As Web Manuals (Booth S109) marked a decade in business last month, co-founder and CEO Martin Lidgard organized some of the Malmo, Sweden-based company’s nearly 60 employees for a “world tour.” To accomplish that, employees were split into teams of two or three people visiting three to four of its customers in about 70 countries.
“This is a fantastic opportunity for the team,” Lidgard told AIN. “Half the team has worked at the company for maybe a year and a half or less. So there are a lot of people who haven’t had the chance to visit customers or see the inside of the industry. Our team will be learning about what the reason is for us being here. On top of that, they’ll gain all these insights to be able to innovate around and improve our services and our products. This is sort of a post-Covid activity to reconnect with the industry.”
Web Manuals got its start as an extension of a company providing a “general web solution platform” that Lidgard and his partners founded. That company’s clients included airline and travel customers, and one of them asked Lidgard to provide PDF distribution that required its employees to sign that they had read the document.
“They were really happy with it,” he said. “It saved them two full-time equivalents just with that simple solution.” That eventually led to the formation of Web Manuals, which was initially funded with proceeds from the sale of the web solutions company. The company started with eight customers and six employees, and now has more than 450 customers, 2,000 users, and almost five dozen employees.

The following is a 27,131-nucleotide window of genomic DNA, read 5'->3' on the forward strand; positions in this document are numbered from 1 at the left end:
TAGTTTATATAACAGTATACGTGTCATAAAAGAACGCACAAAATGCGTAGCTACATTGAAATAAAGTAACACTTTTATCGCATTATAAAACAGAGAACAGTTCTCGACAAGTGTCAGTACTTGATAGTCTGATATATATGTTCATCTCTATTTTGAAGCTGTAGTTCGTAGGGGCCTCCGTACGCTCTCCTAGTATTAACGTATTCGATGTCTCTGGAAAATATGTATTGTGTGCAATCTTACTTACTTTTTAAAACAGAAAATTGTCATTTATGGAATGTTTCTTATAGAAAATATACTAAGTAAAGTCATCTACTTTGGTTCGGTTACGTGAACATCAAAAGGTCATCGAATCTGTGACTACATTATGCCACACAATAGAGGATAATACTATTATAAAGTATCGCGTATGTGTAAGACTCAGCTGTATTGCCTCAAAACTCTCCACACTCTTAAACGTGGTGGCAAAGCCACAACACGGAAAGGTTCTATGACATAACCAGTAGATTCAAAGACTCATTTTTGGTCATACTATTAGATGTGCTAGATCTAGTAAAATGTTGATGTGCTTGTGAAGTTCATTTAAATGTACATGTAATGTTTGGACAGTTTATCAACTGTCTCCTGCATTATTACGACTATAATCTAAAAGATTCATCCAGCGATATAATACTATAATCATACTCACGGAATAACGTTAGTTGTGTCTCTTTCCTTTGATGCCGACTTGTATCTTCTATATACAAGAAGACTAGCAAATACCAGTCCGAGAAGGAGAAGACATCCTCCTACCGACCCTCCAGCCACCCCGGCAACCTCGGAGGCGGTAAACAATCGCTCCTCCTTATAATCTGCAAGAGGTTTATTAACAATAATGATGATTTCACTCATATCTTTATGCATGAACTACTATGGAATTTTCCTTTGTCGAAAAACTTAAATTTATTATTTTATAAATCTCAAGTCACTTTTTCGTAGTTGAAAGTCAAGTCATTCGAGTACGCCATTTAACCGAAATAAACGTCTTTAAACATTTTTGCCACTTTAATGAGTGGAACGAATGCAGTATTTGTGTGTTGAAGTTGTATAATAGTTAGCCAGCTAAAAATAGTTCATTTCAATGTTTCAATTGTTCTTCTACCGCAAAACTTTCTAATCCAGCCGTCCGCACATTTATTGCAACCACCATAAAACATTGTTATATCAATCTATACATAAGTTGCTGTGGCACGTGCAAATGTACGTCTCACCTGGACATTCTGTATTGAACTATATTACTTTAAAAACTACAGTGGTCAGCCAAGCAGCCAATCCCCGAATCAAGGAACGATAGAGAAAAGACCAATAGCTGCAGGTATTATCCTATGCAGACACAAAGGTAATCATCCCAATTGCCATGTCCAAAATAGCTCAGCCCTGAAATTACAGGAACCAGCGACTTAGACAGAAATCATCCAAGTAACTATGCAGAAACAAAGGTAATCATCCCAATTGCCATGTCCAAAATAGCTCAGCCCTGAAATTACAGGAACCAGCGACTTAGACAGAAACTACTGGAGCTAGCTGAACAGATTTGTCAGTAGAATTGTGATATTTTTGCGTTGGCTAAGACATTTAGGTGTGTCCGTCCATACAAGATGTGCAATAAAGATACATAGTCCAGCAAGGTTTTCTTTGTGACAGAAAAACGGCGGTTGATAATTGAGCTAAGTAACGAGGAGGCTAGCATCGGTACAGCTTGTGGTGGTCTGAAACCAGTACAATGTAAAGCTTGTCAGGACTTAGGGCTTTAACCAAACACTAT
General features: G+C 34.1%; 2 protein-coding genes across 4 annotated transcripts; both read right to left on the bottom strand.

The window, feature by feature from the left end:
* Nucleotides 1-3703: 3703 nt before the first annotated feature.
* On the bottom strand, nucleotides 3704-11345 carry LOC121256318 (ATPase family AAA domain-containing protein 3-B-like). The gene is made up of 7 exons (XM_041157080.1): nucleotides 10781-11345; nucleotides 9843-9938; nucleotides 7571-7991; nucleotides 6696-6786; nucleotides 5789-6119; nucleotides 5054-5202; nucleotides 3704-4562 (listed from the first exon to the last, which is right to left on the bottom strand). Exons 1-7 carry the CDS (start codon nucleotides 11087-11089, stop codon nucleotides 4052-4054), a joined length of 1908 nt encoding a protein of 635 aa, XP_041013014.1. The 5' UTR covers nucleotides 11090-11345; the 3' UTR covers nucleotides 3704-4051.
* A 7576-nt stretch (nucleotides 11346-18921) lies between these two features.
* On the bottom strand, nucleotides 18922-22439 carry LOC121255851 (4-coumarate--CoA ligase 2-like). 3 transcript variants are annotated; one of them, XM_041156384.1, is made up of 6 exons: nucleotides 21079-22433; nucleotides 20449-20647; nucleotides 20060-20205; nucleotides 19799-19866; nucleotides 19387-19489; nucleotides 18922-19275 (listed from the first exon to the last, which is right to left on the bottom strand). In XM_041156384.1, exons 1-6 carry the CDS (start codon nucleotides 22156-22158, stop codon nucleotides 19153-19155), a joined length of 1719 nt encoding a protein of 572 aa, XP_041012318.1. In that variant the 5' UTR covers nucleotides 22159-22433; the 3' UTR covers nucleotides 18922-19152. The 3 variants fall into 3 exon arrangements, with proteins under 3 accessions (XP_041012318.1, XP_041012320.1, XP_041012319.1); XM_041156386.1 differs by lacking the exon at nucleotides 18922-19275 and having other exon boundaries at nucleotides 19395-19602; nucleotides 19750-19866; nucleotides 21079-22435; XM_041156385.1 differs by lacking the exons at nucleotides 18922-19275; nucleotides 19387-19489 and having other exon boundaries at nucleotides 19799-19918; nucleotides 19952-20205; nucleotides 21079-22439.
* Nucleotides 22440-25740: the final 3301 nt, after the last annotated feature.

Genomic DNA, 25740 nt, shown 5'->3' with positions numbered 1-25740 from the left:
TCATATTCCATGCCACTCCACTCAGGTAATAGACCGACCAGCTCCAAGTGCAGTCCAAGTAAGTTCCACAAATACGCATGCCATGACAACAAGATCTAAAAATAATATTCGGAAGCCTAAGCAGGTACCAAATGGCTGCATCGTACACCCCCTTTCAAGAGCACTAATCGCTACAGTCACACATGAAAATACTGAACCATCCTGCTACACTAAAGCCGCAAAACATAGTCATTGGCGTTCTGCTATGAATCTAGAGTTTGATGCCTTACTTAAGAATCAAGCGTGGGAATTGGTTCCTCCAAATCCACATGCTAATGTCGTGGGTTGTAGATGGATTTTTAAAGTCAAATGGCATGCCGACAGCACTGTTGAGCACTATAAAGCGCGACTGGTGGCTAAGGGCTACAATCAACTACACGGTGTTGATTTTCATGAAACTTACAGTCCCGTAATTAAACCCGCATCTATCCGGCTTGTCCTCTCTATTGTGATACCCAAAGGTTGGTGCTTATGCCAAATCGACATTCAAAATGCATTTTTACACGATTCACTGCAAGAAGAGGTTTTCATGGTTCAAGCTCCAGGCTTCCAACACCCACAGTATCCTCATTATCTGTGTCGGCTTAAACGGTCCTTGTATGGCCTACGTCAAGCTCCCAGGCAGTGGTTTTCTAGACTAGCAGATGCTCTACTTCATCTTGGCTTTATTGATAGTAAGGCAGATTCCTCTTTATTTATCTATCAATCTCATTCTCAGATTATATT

The company offers digital documents and related services for small to midsize commercial and business aviation companies, as well as MROs, airports, flight academies, helicopter operators, and eVTOL and drone companies. Documents it deals with are primarily on the operational side, such as flight operations manuals, maintenance manuals, cabin crew manuals, safety manuals, and security manuals. “Anything related to how the operation of the business is going,” Lidgard said.
Europe is where the company has seen its biggest successes, with about 15 percent of the market there. In the U.S., the company has “just a fraction” of the market. A third of its business comes from wet-lease companies and regional airlines, while another third comes from business aviation. The remaining third includes helicopter operators and airports.
Lidgard said there are plenty of opportunities to expand its market share in Europe, the Americas, and Asia. “Growing in Asia and North and South America is definitely a top priority at this point,” he added.
In terms of industry sectors, Lidgard explained that ground handlers and air traffic control organizations show promise as new segments to tap for Web Manuals. “I think safety is a topic that’s coming up more and more,” he added. “More attention from authorities and standards organizations in terms of the non-flying side of aviation. There’s great opportunity beyond what we originally foresaw.”